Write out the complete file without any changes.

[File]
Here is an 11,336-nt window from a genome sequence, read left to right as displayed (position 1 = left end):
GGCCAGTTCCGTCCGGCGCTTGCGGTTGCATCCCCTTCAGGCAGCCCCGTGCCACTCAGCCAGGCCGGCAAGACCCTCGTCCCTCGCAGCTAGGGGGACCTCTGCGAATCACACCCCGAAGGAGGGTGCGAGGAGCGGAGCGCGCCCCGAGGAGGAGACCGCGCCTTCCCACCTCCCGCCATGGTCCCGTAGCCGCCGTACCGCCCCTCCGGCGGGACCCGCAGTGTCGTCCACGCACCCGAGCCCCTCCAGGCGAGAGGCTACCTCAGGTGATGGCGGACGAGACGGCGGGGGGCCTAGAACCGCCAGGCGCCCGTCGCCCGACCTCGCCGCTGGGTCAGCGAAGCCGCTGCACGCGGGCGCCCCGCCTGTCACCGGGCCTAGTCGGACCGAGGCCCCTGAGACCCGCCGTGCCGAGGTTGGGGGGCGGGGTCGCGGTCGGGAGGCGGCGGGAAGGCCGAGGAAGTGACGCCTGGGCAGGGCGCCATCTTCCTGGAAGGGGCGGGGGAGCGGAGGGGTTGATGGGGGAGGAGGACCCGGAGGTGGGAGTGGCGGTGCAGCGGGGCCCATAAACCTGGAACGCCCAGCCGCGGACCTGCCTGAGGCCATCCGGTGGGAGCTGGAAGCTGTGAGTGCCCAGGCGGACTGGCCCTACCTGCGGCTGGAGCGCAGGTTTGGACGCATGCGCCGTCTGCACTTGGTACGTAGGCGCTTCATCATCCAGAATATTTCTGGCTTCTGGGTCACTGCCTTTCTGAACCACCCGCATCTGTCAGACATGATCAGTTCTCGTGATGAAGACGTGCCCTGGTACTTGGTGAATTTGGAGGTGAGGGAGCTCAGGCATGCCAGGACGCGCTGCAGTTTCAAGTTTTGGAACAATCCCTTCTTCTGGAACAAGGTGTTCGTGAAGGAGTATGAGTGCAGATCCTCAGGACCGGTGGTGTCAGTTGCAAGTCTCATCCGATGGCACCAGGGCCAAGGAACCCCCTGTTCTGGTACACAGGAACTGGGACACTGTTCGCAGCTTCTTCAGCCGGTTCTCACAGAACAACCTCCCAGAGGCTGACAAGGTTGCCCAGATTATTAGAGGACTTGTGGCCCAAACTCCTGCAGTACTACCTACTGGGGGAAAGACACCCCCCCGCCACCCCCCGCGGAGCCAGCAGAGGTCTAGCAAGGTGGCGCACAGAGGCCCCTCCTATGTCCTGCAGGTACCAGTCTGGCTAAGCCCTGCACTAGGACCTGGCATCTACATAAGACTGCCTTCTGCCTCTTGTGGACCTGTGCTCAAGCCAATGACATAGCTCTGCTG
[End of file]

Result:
Here is an 11,336-nt window from a genome sequence, read left to right as displayed (position 1 = left end):
GGCCAGTTCCGTCCGGCGCTTGCGGTTGCATCCCCTTCAGGCAGCCCCGTGCCACTCAGCCAGGCCGGCAAGACCCTCGTCCCTCGCAGCTAGGGGGACCTCTGCGAATCACACCCCGAAGGAGGGTGCGAGGAGCGGAGCGCGCCCCGAGGAGGAGACCGCGCCTTCCCACCTCCCGCCATGGTCCCGTAGCCGCCGTACCGCCCCTCCGGCGGGACCCGCAGTGTCGTCCACGCACCCGAGCCCCTCCAGGCGAGAGGCTACCTCAGGTGATGGCGGACGAGACGGCGGGGGGCCTAGAACCGCCAGGCGCCCGTCGCCCGACCTCGCCGCTGGGTCAGCGAAGCCGCTGCACGCGGGCGCCCCGCCTGTCACCGGGCCTAGTCGGACCGAGGCCCCTGAGACCCGCCGTGCCGAGGTTGGGGGGCGGGGTCGCGGTCGGGAGGCGGCGGGAAGGCCGAGGAAGTGACGCCTGGGCAGGGCGCCATCTTCCTGGAAGGGGCGGGGGAGCGGAGGGGTTGATGGGGGAGGAGGACCCGGAGGTGGGAGTGGCGGTGCAGCGGGGCCCATAAACCTGGAACGCCCAGCCGCGGACCTGCCTGAGGCCATCCGGTGGGAGCTGGAAGCTGTGAGTGCCCAGGCGGACTGGCCCTACCTGCGGCTGGAGCGCAGGTTTGGACGCATGCGCCGTCTGCACTTGGTACGTAGGCGCTTCATCATCCAGAATATTTCTGGCTTCTGGGTCACTGCCTTTCTGAACCACCCGCATCTGTCAGACATGATCAGTTCTCGTGATGAAGACGTGCCCTGGTACTTGGTGAATTTGGAGGTGAGGGAGCTCAGGCATGCCAGGACGCGCTGCAGTTTCAAGTTTTGGAACAATCCCTTCTTCTGGAACAAGGTGTTCGTGAAGGAGTATGAGTGCAGATCCTCAGGACCGGTGGTGTCAGTTGCAAGTCTCATCCGATGGCACCAGGGCCAAGGAACCCCCTGTTCTGGTACACAGGAACTGGGACACTGTTCGCAGCTTCTTCAGCCGGTTCTCACAGAACAACCTCCCAGAGGCTGACAAGGTTGCCCAGATTATTAGAGGACTTGTGGCCCAAACTCCTGCAGTACTACCTACTGGGGGAAAGACACCCCCCCGCCACCCCCCGCGGAGCCAGCAGAGGTCTAGCAAGGTGGCGCACAGAGGCCCCTCCTATGTCCTGCAGGTACCAGTCTGGCTAAGCCCTGCACTAGGACCTGGCATCTACATAAGACTGCCTTCTGCCTCTTGTGGACCTGTGCTCAAGCCAATGACATAGCTCTGCTG